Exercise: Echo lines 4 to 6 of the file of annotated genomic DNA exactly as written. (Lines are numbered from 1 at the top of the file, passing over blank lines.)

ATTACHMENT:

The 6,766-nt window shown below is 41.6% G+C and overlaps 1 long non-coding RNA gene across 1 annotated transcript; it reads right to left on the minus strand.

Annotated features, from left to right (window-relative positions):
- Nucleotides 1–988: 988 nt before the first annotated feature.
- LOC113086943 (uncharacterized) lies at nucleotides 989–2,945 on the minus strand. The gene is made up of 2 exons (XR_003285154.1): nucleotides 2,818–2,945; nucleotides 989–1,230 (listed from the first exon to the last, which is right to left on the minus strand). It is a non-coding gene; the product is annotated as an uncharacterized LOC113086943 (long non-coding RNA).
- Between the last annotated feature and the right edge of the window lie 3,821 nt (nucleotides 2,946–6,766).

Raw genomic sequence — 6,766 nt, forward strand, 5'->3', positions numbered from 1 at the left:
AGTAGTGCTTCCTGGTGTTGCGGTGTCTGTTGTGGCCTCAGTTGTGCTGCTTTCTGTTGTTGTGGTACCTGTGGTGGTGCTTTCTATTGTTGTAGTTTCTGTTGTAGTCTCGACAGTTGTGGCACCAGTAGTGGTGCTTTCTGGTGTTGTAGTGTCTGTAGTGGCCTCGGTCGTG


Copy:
- LOC113086943 (uncharacterized) lies at nucleotides 989–2,945 on the minus strand. The gene is made up of 2 exons (XR_003285154.1): nucleotides 2,818–2,945; nucleotides 989–1,230 (listed from the first exon to the last, which is right to left on the minus strand). It is a non-coding gene; the product is annotated as an uncharacterized LOC113086943 (long non-coding RNA).
- Between the last annotated feature and the right edge of the window lie 3,821 nt (nucleotides 2,946–6,766).

Raw genomic sequence — 6,766 nt, forward strand, 5'->3', positions numbered from 1 at the left: